(Source: bricesander)

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I actually had a fun time tweeting the 56th Annual Grammy Awards because at times, Twitter makes everything funny funnier and everything angering more manageable. Above are some of my thoughts during the show; tweets are chronological.

First of all, yes, FUCK MACKLEMORE. No country for Macklestans. Mediocremore did not deserve a thing over Kendrick Lamar. And from Kendrick Lamar’s exquisite performance with Imagine Dragons—the best of the night by so far a measure that there really isn’t a second place—this became even more clear. I know his stans refuse to use Google to find out why I am not here for this praise and worship of Macklemore, so I made it easy for them in my tweets. And I know the willfully ignorant will think critiquing how White supremacy, racism and just utter disregard for the queer people of colour in hip hop (and the LGBTQ community itself) has positioned him at the top means I “hate” him. It ain’t that. Kendrick SLAYED. I should’ve listened to my younger Twitter peeps who told me to get into Kendrick long ago. I am sorry. I am an old lady. You can come back on my lawn. Even so, I KNEW he was more talented than Macklemore like I know what my middle name is. (I don’t care about Macklemore saying Kendrick “should’ve won.” He didn’t.)

I really looked forward to Beyoncé’s and Jay-Z’s performance. Loved their costumes. Jay-Z’s questionable lines in the song “Drunk In Love” I am not a fan of (already discussed before; will not re-discuss here) but they owned the song despite that part not being great. Must take responsibility for whatever is put out there; flawed, wrong, or good. Thinking about something like the best halftime show in the history of the Super Bowl versus last night’s performance, I thought the latter was the best one of the night for a while, but then P!nk, John Legend, Daft Punk/Stevie Wonder/Pharrell/Niles Rogers and of course Kendrick Lamar with Imagine Dragons blew hers out of the water. I know what Bey is capable of, of course. She is great. However, last night wasn’t one of those great moments vocally, though visually amazing. And of course I loved Jay Z’s shoutout to Beyoncé and Blue Ivy.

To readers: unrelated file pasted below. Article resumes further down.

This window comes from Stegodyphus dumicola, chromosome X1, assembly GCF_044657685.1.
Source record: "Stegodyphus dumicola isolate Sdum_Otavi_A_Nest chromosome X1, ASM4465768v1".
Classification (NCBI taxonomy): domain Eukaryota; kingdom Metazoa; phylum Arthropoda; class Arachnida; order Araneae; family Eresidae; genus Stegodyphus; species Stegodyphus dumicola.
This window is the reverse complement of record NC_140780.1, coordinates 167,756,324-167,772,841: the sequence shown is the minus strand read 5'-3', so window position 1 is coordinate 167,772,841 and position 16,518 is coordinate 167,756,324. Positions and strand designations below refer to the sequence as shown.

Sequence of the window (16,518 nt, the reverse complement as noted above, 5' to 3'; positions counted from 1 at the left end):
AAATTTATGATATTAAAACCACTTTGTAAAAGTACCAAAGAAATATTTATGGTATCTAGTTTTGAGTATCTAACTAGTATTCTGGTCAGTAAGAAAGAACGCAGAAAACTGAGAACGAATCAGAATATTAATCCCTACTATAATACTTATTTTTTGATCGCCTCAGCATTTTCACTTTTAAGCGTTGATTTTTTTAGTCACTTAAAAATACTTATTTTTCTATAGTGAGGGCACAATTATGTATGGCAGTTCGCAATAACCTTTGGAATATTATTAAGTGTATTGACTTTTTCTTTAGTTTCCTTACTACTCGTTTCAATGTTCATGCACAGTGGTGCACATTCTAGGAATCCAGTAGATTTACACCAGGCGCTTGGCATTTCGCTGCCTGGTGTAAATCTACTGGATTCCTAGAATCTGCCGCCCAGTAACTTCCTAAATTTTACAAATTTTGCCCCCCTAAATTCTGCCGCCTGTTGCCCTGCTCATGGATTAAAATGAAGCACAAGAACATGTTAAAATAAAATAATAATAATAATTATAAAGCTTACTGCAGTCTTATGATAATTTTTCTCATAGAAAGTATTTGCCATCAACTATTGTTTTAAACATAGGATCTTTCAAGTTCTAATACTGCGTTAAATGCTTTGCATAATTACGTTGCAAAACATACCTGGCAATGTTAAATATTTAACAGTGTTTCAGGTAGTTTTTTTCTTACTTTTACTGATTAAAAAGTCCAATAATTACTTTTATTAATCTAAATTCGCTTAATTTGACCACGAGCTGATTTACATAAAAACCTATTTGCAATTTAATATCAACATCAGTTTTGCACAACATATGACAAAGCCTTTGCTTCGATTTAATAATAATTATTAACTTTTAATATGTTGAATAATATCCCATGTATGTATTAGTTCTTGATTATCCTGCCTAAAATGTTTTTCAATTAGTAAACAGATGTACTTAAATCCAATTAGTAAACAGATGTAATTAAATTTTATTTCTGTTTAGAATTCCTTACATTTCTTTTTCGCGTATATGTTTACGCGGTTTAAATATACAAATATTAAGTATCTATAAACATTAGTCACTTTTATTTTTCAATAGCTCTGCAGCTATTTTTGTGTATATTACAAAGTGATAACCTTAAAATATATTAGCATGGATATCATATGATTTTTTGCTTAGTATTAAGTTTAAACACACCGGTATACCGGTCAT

I’m mad that Black Sabbath didn’t get all of their projected awards. I liked the old White guy moments with Lindsey Buckingham, Black Sabbath, Willie Nelson and Ringo Starr. Yes, I am glad that “Blurred Lines” did not get its total projected awards. I don’t like Robin Thicke and I don’t like that song. (Trigger warning on the previous link.) We had some hilarious conversation about the old days of Metallica vs. Napster. Everyone agreed that Pharrell refuses to age and couldn’t stop laughing about that hat. I mean, that hat bruh? Anyway, Madonna looked ridiculous in that white suit, what some said resembled “Big Daddy” in Django Unchained and I thought of Colonel Sanders’; I found her racist “disnigga” nonsense from last week offensive. (Anyway, bell hooks been called her out.) Also, YAY Daft Punk everything! YAY Lalah Hathaway!

Obviously every award season the same conversations come up. Are awards just “White approval” or do they matter to Black people’s careers? I say they matter (here’s why). It is not as simple as random Black people thirsty for personal White approval as much as awards are often used as career markers. The desire for access to resources cannot be conflated with desire for personal White approval. (Further, um…NAACP and BET awards are always stretching olive branches to White artists just for Black ones to be spit in the face by mainstream awards. So I cannot immediately cheer them for that either. And this is not “equal” “back and forth” exchange; the difference in structural power matters.) Just like non-famous people want awards at their jobs, so do famous ones. These are Black people’s careers and dreams. At the same time, I truly hope how White supremacy impacts award structure (we see this with the Oscars, for example) does not harm these Black geniuses—like Kendrick—in a personal way and that they will continue to do what they are truly passionate about: creating art and setting our hearts on passionate fire.